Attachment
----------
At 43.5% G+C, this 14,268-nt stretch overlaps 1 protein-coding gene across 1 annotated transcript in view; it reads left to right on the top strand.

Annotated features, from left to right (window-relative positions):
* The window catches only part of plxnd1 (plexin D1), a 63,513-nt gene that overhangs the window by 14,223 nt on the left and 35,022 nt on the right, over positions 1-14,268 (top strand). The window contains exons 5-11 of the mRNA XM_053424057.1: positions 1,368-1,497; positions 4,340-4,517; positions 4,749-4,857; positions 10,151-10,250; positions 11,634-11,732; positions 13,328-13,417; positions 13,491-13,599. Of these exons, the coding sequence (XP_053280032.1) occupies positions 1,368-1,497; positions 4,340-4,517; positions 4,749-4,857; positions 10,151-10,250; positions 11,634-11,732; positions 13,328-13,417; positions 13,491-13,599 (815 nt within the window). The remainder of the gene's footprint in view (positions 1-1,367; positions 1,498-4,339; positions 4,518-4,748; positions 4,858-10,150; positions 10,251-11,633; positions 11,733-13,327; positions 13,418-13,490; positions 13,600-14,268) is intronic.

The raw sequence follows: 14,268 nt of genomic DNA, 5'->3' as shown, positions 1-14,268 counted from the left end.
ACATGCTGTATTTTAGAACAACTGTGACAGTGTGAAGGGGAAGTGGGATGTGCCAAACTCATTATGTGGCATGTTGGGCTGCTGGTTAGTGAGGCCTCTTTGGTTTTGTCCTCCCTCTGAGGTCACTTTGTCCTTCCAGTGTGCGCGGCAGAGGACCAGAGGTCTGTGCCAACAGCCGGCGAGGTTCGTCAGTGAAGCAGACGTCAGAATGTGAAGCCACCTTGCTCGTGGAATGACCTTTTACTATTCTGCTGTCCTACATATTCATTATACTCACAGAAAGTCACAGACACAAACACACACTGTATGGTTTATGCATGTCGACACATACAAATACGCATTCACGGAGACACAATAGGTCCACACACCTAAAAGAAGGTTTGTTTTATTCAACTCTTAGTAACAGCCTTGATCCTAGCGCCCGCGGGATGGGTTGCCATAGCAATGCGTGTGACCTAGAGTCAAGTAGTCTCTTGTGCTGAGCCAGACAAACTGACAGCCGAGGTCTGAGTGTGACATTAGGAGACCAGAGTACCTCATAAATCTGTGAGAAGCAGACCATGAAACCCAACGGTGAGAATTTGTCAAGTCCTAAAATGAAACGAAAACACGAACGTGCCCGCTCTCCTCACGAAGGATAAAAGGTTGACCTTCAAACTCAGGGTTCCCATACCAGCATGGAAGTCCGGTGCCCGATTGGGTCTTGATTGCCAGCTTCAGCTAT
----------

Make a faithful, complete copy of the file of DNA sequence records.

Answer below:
At 43.5% G+C, this 14,268-nt stretch overlaps 1 protein-coding gene across 1 annotated transcript in view; it reads left to right on the top strand.

Annotated features, from left to right (window-relative positions):
* The window catches only part of plxnd1 (plexin D1), a 63,513-nt gene that overhangs the window by 14,223 nt on the left and 35,022 nt on the right, over positions 1-14,268 (top strand). The window contains exons 5-11 of the mRNA XM_053424057.1: positions 1,368-1,497; positions 4,340-4,517; positions 4,749-4,857; positions 10,151-10,250; positions 11,634-11,732; positions 13,328-13,417; positions 13,491-13,599. Of these exons, the coding sequence (XP_053280032.1) occupies positions 1,368-1,497; positions 4,340-4,517; positions 4,749-4,857; positions 10,151-10,250; positions 11,634-11,732; positions 13,328-13,417; positions 13,491-13,599 (815 nt within the window). The remainder of the gene's footprint in view (positions 1-1,367; positions 1,498-4,339; positions 4,518-4,748; positions 4,858-10,150; positions 10,251-11,633; positions 11,733-13,327; positions 13,418-13,490; positions 13,600-14,268) is intronic.

The raw sequence follows: 14,268 nt of genomic DNA, 5'->3' as shown, positions 1-14,268 counted from the left end.
ACATGCTGTATTTTAGAACAACTGTGACAGTGTGAAGGGGAAGTGGGATGTGCCAAACTCATTATGTGGCATGTTGGGCTGCTGGTTAGTGAGGCCTCTTTGGTTTTGTCCTCCCTCTGAGGTCACTTTGTCCTTCCAGTGTGCGCGGCAGAGGACCAGAGGTCTGTGCCAACAGCCGGCGAGGTTCGTCAGTGAAGCAGACGTCAGAATGTGAAGCCACCTTGCTCGTGGAATGACCTTTTACTATTCTGCTGTCCTACATATTCATTATACTCACAGAAAGTCACAGACACAAACACACACTGTATGGTTTATGCATGTCGACACATACAAATACGCATTCACGGAGACACAATAGGTCCACACACCTAAAAGAAGGTTTGTTTTATTCAACTCTTAGTAACAGCCTTGATCCTAGCGCCCGCGGGATGGGTTGCCATAGCAATGCGTGTGACCTAGAGTCAAGTAGTCTCTTGTGCTGAGCCAGACAAACTGACAGCCGAGGTCTGAGTGTGACATTAGGAGACCAGAGTACCTCATAAATCTGTGAGAAGCAGACCATGAAACCCAACGGTGAGAATTTGTCAAGTCCTAAAATGAAACGAAAACACGAACGTGCCCGCTCTCCTCACGAAGGATAAAAGGTTGACCTTCAAACTCAGGGTTCCCATACCAGCATGGAAGTCCGGTGCCCGATTGGGTCTTGATTGCCAGCTTCAGCTAT